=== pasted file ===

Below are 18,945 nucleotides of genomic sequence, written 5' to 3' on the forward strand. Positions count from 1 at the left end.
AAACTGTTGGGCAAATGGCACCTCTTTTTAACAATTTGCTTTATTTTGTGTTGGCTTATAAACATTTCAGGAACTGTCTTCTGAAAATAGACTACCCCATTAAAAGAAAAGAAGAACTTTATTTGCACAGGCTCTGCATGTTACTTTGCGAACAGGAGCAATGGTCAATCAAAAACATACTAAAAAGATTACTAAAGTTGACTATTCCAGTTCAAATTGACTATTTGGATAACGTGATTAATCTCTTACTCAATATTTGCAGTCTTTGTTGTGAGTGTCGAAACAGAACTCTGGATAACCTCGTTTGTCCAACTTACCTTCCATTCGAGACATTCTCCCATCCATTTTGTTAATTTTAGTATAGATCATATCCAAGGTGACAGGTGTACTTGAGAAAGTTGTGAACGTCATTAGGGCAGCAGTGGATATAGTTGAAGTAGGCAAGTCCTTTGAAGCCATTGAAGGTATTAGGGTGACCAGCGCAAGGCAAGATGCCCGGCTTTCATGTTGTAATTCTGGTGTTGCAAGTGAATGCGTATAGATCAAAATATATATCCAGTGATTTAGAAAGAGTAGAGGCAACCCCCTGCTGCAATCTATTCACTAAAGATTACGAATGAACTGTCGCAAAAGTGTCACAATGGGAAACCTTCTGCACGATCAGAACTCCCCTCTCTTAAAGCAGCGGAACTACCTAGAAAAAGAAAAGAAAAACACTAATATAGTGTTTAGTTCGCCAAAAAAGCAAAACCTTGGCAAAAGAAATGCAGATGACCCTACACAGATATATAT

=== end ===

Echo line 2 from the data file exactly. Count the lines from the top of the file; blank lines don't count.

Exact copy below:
AAACTGTTGGGCAAATGGCACCTCTTTTTAACAATTTGCTTTATTTTGTGTTGGCTTATAAACATTTCAGGAACTGTCTTCTGAAAATAGACTACCCCATTAAAAGAAAAGAAGAACTTTATTTGCACAGGCTCTGCATGTTACTTTGCGAACAGGAGCAATGGTCAATCAAAAACATACTAAAAAGATTACTAAAGTTGACTATTCCAGTTCAAATTGACTATTTGGATAACGTGATTAATCTCTTACTCAATATTTGCAGTCTTTGTTGTGAGTGTCGAAACAGAACTCTGGATAACCTCGTTTGTCCAACTTACCTTCCATTCGAGACATTCTCCCATCCATTTTGTTAATTTTAGTATAGATCATATCCAAGGTGACAGGTGTACTTGAGAAAGTTGTGAACGTCATTAGGGCAGCAGTGGATATAGTTGAAGTAGGCAAGTCCTTTGAAGCCATTGAAGGTATTAGGGTGACCAGCGCAAGGCAAGATGCCCGGCTTTCATGTTGTAATTCTGGTGTTGCAAGTGAATGCGTATAGATCAAAATATATATCCAGTGATTTAGAAAGAGTAGAGGCAACCCCCTGCTGCAATCTATTCACTAAAGATTACGAATGAACTGTCGCAAAAGTGTCACAATGGGAAACCTTCTGCACGATCAGAACTCCCCTCTCTTAAAGCAGCGGAACTACCTAGAAAAAGAAAAGAAAAACACTAATATAGTGTTTAGTTCGCCAAAAAAGCAAAACCTTGGCAAAAGAAATGCAGATGACCCTACACAGATATATAT